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State Regulations, Job Search and Wage Bargaining: A Study in the Economics of the Informal Sector

  • Maxim Bouev

    ()

This paper analyses the emergence of the informal economy in the environment characterised by non-competitive labour markets with wage bargaining. We develop a simple extension of the standard search model à la Pissarides (2000) with formal and informal sectors to show how a government’s auditing of informal firms and barriers to firms’ entry erected in the formal sector by corrupt bureaucracy can make for stable coexistence of formal and informal jobs in the long term. In equilibrium, wage differentials for homogeneous and risk-neutral workers emerge because different types of jobs have different lifetimes and/or have different creation costs. The former are explained by the auditing activities of the government that in the simple set-up destroy informal matches, while keeping formal jobs intact; the latter are due to varying capital costs, or costs associated with red tape and bureaucratic extortion (bribing). Search frictions introduce rent sharing between firms and workers in both formal and informal sectors. This has an important implication for policy making. In particular, we show that if ceteris paribus a firms’ bargaining position vis-à-vis workers is stronger in the formal rather than in the informal sector, governments can afford to appropriate a larger part of a productive match surplus (e.g. by levying higher taxes), without endangering the qualitative outcome in the long run. Rent sharing also implies that both formal and informal sector employees may receive wages above marginal product. We investigate efficiency properties of an equilibrium with formal and informal jobs and discuss the role of the government in creating and eliminating such inefficiencies partially arising from a version of the hold-up problem (Grout, 1984). Some lessons are drawn for normative analyses of policies aimed at reduction of informality in set-ups with non-competitive labour markets. In particular, the conditions are given under which a reduction in size of the informal sector is likely to be detrimental for economic welfare.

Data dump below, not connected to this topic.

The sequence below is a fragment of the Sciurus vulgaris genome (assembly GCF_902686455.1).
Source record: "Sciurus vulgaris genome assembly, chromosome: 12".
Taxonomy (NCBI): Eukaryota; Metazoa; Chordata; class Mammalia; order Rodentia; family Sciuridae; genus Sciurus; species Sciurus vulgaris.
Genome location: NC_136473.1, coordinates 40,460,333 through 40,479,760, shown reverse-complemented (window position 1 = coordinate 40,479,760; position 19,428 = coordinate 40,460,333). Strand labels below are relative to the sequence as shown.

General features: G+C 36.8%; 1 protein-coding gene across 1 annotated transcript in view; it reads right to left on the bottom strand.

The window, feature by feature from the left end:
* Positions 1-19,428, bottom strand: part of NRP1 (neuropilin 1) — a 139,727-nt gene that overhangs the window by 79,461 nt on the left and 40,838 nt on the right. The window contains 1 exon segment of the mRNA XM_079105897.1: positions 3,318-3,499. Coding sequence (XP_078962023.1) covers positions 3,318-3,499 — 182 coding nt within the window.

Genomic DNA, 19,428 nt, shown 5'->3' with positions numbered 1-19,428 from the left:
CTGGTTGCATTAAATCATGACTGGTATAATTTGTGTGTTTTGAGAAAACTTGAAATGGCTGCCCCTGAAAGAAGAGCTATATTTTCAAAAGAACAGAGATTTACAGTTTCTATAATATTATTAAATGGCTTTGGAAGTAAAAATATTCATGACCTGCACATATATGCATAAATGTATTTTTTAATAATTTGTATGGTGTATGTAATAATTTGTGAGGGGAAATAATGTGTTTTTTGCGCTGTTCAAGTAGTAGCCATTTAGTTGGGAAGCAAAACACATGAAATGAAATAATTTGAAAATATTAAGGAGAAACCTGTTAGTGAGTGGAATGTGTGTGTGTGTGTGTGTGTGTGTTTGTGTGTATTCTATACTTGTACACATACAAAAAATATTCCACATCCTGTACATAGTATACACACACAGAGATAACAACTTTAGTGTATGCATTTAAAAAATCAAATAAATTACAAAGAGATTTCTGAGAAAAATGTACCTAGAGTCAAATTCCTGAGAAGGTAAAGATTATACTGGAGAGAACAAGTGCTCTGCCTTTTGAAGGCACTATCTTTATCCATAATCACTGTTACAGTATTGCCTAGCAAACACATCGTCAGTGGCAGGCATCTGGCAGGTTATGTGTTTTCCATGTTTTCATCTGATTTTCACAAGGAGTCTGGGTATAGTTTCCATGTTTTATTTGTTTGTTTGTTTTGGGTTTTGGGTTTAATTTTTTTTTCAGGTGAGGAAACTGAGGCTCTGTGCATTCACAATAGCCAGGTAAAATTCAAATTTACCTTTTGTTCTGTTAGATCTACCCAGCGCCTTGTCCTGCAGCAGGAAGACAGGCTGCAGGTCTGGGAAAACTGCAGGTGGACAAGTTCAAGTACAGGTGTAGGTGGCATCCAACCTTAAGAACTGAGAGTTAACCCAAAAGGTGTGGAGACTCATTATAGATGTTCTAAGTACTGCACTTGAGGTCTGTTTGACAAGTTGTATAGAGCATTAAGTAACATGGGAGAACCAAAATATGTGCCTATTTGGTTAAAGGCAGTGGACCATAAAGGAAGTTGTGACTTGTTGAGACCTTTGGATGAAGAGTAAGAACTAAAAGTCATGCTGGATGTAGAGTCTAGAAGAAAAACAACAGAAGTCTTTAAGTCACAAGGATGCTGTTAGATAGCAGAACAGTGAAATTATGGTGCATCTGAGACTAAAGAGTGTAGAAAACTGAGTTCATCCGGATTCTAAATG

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Paper provided by William Davidson Institute at the University of Michigan in its series William Davidson Institute Working Papers Series with number wp764.

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Date of creation: 01 Apr 2005
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Handle: RePEc:wdi:papers:2005-764
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